'Are we rich or poor?' How to answer your kids' money questions


In 2018, the Financial Planning Association of Australia (FPA) published research about raising children in the "invisible-money generation" where cashless transactions are commonplace.

From several prior studies and personal experiences, we already knew adults find it hard to talk to each other about money. It came as no surprise, then, that almost seven in 10 parents surveyed didn't know when or how to talk to their kids about money, especially in a digitally led world.

That same year the FPA published a helpful ebook about how to talk money with children (it's still available online). Among all its tips the ebook says that between the ages of three and five, children can begin to learn what money is for, where it comes from and why we need it.

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The message is that it's best to introduce money, or at least the concept of money, to children as early as possible. This way it makes conversations about money much easier as kids grow, become more inquisitive and go on to ask you some tricky questions.

Better now than never

Heinrich Jacobs, managing director and financial adviser at Lightbulb Wealth Management, says these early conversations help normalise money, spending and value. "It's never too late to start, but as kids get older you'll need to explore more complex concepts like the value of money and quality over quantity," he says.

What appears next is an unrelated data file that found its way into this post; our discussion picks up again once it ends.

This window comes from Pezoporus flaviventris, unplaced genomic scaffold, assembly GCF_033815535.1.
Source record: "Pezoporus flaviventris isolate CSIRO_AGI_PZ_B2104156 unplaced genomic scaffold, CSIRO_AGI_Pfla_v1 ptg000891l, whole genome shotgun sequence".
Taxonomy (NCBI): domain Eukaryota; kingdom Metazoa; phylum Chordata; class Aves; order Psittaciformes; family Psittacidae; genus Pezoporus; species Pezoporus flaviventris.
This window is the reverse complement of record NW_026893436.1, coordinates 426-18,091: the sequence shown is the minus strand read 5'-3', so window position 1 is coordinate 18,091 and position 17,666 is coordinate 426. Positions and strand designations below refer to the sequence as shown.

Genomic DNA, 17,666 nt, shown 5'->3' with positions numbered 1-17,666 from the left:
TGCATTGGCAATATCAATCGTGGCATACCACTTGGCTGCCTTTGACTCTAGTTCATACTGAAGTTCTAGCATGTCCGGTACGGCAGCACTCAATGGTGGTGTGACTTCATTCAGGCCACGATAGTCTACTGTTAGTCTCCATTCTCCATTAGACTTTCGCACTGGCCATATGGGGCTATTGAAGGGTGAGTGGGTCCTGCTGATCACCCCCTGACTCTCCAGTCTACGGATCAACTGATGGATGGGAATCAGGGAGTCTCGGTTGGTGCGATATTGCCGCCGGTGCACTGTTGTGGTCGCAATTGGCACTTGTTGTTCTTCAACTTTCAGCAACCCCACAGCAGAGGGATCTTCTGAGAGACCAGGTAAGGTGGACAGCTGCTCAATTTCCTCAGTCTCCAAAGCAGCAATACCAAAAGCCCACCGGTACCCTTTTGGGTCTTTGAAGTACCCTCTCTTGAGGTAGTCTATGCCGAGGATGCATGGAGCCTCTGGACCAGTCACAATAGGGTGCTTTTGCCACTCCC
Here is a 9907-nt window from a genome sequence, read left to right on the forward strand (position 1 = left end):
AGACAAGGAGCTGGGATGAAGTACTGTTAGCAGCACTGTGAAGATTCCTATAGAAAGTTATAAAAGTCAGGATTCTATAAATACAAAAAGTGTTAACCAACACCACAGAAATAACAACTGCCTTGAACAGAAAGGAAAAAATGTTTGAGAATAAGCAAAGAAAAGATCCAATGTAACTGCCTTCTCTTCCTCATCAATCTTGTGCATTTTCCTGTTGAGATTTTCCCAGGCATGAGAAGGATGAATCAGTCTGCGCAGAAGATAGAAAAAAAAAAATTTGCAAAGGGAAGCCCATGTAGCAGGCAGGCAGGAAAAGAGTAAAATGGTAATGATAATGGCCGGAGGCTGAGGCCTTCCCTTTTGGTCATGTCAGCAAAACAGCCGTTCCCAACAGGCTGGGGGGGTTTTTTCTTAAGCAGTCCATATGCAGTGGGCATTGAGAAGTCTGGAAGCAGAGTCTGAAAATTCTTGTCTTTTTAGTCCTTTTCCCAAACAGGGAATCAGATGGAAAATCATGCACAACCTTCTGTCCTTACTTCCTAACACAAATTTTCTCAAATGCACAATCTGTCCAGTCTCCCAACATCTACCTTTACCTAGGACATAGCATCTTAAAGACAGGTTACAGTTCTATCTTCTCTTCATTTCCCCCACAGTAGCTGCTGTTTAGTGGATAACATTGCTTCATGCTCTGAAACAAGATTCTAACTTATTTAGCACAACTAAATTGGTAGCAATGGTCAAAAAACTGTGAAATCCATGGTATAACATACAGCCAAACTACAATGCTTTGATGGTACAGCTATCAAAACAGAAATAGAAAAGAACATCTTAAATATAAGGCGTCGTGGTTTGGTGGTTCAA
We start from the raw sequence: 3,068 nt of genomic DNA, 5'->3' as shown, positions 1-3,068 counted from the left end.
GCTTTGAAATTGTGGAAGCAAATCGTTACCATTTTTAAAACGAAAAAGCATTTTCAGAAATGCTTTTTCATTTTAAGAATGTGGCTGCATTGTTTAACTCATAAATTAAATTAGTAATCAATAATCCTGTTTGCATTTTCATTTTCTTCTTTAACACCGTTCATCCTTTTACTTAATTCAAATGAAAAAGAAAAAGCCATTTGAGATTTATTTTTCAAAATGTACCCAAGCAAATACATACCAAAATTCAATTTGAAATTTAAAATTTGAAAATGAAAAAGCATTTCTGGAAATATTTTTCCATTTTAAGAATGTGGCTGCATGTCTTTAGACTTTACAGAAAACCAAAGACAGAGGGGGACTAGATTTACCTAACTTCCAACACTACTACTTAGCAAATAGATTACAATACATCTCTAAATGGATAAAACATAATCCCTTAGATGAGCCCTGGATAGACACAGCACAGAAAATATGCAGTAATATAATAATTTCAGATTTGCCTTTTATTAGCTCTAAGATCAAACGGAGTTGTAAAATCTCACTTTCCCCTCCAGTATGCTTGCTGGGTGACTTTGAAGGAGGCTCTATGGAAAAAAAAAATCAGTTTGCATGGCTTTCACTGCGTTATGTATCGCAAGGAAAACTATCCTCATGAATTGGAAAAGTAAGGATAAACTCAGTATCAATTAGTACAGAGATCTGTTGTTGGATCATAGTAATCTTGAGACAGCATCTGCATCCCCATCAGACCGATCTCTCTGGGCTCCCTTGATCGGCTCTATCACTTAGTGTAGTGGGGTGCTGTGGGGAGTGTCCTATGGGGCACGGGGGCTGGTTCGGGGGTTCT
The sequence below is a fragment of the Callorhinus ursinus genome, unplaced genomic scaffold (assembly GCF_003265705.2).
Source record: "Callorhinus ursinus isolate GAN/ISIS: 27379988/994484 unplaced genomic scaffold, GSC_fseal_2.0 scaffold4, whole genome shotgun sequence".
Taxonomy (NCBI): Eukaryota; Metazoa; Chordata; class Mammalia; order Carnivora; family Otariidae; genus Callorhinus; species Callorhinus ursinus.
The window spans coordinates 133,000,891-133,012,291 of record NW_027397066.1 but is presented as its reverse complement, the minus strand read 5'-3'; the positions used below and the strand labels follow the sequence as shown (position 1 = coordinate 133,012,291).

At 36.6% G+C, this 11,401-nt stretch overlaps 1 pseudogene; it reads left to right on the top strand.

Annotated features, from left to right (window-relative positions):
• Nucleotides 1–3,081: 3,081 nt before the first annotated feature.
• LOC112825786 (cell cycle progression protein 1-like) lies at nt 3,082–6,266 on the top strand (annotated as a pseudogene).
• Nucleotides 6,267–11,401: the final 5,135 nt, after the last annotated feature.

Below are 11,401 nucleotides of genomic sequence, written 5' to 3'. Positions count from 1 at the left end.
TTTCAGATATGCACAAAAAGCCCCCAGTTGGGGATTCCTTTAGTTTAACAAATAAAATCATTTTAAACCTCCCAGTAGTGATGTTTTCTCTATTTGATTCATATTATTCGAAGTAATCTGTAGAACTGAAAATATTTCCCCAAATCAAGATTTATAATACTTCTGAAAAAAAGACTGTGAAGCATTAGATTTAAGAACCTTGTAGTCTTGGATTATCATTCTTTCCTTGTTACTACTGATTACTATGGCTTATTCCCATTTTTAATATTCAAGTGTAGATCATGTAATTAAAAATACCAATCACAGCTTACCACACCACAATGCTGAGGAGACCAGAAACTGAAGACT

He says younger children won't necessarily understand the value of customer service, but they certainly understand what a product is and how to get one. Research shows that during their adolescent years, children are exposed to more than 10,000 marketing and selling messages. With this in mind, it's a good idea to make sure your money messages are relevant by modifying them to suit your child's age, says Jacobs.

His eldest daughter turns five later this year and she already knows that if she wants a doll it doesn't arrive on demand. Her parents have to work for money and then use some of that money to buy the doll.

"And I'm not going out and buying 20 dolls. It's maybe one or two dolls," says Jacobs.

Just as important as having the early conversations is leading by example. Kids are watching all the time so you've got to be a good financial role model.

"If being open about money is the norm, then when things get tight it's not such a shock to the kids when there's a budget and you have to say 'we can't afford it'," says Jacobs.

He says if this isn't the norm, explain your situation and don't hide it. "You'll be struck by how well they [kids] absorb the lessons that you're teaching them."